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助成対象詳細(Details)

   

2016 研究助成 Research Grant Program  /  (A)共同研究助成  (A) Joint Research Grants
助成番号
(Grant Number)
D16-R-0242
題目
(Project Title)
高齢者向け介護ロボットの検証―テクノロジーを利用した高齢者介護と福祉の実現に向けて―
Assessment of Socially Assistive Robotics in Elderly Care: Toward technologically integrated aged care and well-being in Japan and Australia
代表者名
(Representative)
アンソニー・エリオット
Anthony Elliott
代表者所属
(Organization)
南オーストラリア大学
University of South Australia
助成金額
(Grant Amount)
 5,000,000
企画書・概要 (Abstract of Project Proposal)

    高齢化が進み、人口に占める高齢者の割合が増加している。21世紀において世界各国が抱える大きな課題の1つである。そうしたなか、高齢者福祉に寄せられる期待に応え、介護費用の上昇を抑制するため、介護の新しい形としてロボットの導入が進められている。
    本プロジェクトでは、高齢者の自立支援においてロボットが果たす役割 を検証する際に基準となる概念や方法論を構築するとともに、高齢者の社会的孤立 といったリスクについても検証する。またオーストラリアと日本で開発中、またはすでに現場で使用されている介護ロボットを比較することにより、介護ロボットのあり方を規定する 社会的・文化的要因を特定する。
    本プロジェクトにより、介護ロボットが高齢者の社会参加に果たす役割への理解が促進され、ロボットの利用により効率的かつ低コスト介護サービスの提供が可能であることが証明されるであろう。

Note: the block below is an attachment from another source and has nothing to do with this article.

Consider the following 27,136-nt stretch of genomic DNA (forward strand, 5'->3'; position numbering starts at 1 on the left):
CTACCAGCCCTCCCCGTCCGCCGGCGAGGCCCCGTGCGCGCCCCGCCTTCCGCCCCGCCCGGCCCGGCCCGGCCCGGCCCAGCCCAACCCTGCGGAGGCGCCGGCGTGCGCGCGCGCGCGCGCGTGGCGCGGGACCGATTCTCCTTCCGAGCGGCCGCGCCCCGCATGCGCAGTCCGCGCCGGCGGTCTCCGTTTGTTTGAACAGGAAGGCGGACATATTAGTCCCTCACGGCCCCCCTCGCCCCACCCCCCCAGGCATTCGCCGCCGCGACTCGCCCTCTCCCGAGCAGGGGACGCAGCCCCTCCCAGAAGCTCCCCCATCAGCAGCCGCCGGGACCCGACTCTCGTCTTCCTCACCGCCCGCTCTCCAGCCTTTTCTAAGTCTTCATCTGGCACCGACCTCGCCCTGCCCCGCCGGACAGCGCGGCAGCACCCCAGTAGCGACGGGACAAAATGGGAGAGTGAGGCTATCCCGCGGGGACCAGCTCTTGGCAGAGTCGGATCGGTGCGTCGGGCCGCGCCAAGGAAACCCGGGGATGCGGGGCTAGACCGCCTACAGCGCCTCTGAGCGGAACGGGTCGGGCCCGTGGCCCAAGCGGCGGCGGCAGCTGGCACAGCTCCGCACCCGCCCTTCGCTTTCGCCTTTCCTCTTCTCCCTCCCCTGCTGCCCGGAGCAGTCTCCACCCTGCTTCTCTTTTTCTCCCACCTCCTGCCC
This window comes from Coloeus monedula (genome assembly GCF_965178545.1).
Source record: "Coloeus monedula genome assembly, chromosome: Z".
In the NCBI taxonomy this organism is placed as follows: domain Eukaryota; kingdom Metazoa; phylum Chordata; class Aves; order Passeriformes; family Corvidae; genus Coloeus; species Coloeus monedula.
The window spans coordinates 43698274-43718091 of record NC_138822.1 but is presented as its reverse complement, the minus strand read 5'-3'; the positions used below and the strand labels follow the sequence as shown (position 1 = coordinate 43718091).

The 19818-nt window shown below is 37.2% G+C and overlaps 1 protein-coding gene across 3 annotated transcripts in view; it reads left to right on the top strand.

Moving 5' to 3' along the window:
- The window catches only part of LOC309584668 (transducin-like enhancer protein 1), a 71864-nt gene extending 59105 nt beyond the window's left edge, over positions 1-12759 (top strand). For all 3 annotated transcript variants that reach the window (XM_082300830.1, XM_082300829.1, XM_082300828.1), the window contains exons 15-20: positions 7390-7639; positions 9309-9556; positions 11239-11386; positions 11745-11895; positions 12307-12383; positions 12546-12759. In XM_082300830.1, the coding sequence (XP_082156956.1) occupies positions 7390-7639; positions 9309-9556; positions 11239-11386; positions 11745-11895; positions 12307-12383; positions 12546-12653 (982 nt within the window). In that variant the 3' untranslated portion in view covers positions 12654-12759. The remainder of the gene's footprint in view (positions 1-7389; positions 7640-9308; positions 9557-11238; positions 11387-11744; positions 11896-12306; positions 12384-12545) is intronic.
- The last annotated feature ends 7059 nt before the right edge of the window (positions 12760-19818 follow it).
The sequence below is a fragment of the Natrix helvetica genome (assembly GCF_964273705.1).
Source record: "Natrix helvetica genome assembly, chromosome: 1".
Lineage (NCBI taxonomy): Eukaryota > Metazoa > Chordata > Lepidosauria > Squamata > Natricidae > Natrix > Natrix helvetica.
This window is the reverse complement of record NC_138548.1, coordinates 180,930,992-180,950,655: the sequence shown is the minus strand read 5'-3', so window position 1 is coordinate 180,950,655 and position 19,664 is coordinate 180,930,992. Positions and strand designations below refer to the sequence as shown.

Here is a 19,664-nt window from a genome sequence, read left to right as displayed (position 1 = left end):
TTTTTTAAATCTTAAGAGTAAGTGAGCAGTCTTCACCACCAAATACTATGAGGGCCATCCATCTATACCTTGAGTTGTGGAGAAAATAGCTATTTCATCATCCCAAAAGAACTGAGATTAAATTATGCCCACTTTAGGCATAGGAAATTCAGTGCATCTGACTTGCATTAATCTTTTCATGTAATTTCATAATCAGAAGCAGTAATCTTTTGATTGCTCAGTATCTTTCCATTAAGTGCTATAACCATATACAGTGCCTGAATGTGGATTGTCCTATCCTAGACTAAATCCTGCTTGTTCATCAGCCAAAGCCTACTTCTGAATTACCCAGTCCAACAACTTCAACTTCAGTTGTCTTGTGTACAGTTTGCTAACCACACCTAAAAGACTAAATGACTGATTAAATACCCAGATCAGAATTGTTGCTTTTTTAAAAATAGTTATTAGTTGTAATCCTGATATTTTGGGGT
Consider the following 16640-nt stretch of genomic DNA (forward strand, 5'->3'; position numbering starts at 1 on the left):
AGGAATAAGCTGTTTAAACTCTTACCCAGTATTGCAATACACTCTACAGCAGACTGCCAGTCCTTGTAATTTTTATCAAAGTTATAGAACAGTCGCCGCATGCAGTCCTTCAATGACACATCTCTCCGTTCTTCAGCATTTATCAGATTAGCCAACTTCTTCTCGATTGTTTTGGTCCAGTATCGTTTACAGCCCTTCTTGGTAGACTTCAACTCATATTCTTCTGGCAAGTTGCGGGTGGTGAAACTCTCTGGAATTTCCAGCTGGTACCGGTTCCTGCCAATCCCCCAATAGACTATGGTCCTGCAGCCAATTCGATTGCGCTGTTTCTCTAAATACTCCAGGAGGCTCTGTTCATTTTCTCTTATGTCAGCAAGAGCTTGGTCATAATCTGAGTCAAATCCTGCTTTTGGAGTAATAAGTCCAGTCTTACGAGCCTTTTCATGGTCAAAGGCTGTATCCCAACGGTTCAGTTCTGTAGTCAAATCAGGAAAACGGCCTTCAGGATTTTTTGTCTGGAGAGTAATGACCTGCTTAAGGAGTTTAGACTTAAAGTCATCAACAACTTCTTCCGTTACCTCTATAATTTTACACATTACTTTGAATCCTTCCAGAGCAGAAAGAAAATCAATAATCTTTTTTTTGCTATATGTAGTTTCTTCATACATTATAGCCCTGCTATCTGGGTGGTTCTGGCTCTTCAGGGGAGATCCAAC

プロジェクトの成果は学術論文などさまざまな機会 を通じて発表される。また2019年には、在日オーストラリア大使館(東京)と南オーストラリア大学(アデレード)において、関係者による会合が開かれる予定である。

    Population ageing a shift in the distribution of a country's population towards older ages - represents one of the great global challenges of the 21st century. As a consequence "socially assistive robotics" have been incorporated into new models of care to meet rising expectations regarding aged wellbeing, as well as to contain escalating costs of care provision. This project develops innovative conceptual and methodological platforms to examine how elderly people might interact with technologies to enhance their engagement with the world. It will also assess risks such as social isolation. Comparisons of socially assistive robotics currently being developed for or applied in care settings in Australia and Japan will be made to identify the social and cultural factors that influence how people in specific contexts interact with these technologies. The project will advance understanding of how socially assistive robotics provide older citizens with novel ways of participating in social life, underpinning new care values relating to effective and low-cost service provision. Findings will be disseminated through academic and non-academic research outputs. Stakeholder Summits will be convened in both Tokyo, at the Australian Embassy, and in Adelaide at UniSA in 2019.

実施報告書・概要 (Summary of Final Report)



Abstract for Final Report
Project title: Assessment of socially assistive robotics in elderly care: Toward technologically integrated aged care and well-being in Japan and Australia (TYTID D16-R-0242)